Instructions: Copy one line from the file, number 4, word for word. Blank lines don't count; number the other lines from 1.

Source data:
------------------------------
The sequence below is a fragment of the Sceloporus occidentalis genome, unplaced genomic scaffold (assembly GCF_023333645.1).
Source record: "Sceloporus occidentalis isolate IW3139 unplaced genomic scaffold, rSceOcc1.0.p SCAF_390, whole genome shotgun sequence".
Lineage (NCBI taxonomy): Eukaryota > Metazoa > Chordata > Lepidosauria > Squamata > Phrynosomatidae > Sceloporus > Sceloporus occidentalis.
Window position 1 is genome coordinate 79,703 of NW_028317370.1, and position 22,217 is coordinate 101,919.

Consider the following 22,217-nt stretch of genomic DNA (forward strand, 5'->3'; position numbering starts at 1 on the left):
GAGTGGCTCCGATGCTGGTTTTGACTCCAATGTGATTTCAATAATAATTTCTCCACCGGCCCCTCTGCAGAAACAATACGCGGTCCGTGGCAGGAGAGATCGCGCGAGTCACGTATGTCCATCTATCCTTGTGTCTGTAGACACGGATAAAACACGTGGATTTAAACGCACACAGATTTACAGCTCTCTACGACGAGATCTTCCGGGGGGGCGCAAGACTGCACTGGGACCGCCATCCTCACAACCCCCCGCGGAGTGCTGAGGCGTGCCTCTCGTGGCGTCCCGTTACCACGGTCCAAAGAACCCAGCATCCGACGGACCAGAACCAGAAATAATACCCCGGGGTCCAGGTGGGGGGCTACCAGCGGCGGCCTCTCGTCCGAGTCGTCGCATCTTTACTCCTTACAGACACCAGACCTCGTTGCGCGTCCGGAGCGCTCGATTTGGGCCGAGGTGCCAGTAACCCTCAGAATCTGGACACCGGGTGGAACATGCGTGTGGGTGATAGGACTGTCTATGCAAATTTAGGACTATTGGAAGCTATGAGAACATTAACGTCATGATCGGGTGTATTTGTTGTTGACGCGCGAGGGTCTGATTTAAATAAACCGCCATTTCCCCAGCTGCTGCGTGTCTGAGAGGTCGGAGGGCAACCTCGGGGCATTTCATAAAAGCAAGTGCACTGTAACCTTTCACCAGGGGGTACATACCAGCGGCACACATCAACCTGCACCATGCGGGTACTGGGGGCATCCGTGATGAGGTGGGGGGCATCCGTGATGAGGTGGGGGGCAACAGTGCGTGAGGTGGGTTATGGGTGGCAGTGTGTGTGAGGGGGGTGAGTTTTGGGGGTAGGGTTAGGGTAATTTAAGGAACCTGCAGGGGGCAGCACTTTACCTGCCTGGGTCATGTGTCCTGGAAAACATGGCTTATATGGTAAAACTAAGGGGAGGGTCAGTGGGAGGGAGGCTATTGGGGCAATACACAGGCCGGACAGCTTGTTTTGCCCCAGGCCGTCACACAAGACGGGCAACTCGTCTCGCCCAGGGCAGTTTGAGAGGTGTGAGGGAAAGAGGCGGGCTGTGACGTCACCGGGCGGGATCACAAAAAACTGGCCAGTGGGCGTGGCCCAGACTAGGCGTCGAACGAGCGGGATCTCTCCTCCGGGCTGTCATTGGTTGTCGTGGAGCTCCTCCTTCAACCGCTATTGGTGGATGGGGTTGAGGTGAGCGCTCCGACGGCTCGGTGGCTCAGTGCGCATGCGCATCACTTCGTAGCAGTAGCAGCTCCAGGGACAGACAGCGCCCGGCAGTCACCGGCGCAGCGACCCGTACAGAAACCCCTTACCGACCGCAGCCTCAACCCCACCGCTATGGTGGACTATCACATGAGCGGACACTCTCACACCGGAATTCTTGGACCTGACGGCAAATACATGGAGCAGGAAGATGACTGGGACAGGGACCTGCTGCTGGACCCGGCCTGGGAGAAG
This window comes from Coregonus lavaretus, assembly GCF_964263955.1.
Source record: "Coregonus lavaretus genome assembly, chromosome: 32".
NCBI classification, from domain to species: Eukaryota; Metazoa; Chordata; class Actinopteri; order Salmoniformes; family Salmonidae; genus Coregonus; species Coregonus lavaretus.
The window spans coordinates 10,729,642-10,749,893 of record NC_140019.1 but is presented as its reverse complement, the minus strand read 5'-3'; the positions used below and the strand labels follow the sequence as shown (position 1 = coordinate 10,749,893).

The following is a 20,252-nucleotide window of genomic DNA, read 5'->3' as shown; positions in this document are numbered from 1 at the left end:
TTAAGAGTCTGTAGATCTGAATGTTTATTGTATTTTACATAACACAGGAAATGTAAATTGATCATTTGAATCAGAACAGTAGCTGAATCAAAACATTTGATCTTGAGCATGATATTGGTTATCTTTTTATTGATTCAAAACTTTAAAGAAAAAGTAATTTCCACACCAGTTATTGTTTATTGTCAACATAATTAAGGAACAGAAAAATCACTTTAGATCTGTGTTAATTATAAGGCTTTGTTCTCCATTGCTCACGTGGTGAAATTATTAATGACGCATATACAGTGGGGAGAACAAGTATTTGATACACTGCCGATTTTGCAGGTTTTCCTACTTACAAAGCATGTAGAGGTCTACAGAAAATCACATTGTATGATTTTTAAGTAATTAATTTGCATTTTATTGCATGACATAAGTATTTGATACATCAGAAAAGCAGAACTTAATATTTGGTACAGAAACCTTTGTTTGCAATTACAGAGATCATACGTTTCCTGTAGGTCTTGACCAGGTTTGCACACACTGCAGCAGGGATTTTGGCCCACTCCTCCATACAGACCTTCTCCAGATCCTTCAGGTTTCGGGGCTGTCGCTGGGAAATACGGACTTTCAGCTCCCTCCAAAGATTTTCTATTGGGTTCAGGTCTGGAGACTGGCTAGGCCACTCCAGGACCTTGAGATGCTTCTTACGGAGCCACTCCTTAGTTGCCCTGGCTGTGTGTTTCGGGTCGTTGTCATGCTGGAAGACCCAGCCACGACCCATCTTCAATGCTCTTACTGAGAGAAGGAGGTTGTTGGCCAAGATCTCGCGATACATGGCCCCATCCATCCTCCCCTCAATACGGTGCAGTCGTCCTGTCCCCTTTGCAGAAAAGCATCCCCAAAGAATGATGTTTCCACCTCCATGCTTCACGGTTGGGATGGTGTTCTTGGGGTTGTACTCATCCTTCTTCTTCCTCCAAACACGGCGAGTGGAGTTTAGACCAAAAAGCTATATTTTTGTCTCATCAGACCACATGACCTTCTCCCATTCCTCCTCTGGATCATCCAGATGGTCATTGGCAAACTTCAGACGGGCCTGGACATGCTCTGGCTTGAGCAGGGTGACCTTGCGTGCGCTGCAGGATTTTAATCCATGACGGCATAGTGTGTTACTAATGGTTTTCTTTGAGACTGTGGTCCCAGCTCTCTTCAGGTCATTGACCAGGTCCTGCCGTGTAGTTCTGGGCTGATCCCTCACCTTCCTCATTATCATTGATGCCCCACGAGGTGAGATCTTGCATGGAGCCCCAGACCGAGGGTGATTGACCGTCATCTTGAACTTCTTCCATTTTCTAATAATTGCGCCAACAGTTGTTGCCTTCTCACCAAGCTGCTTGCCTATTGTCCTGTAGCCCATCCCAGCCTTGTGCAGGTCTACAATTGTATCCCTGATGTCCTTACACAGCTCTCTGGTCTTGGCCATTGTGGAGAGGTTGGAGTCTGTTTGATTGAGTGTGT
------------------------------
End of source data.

Window position 1 is genome coordinate 79,703 of NW_028317370.1, and position 22,217 is coordinate 101,919.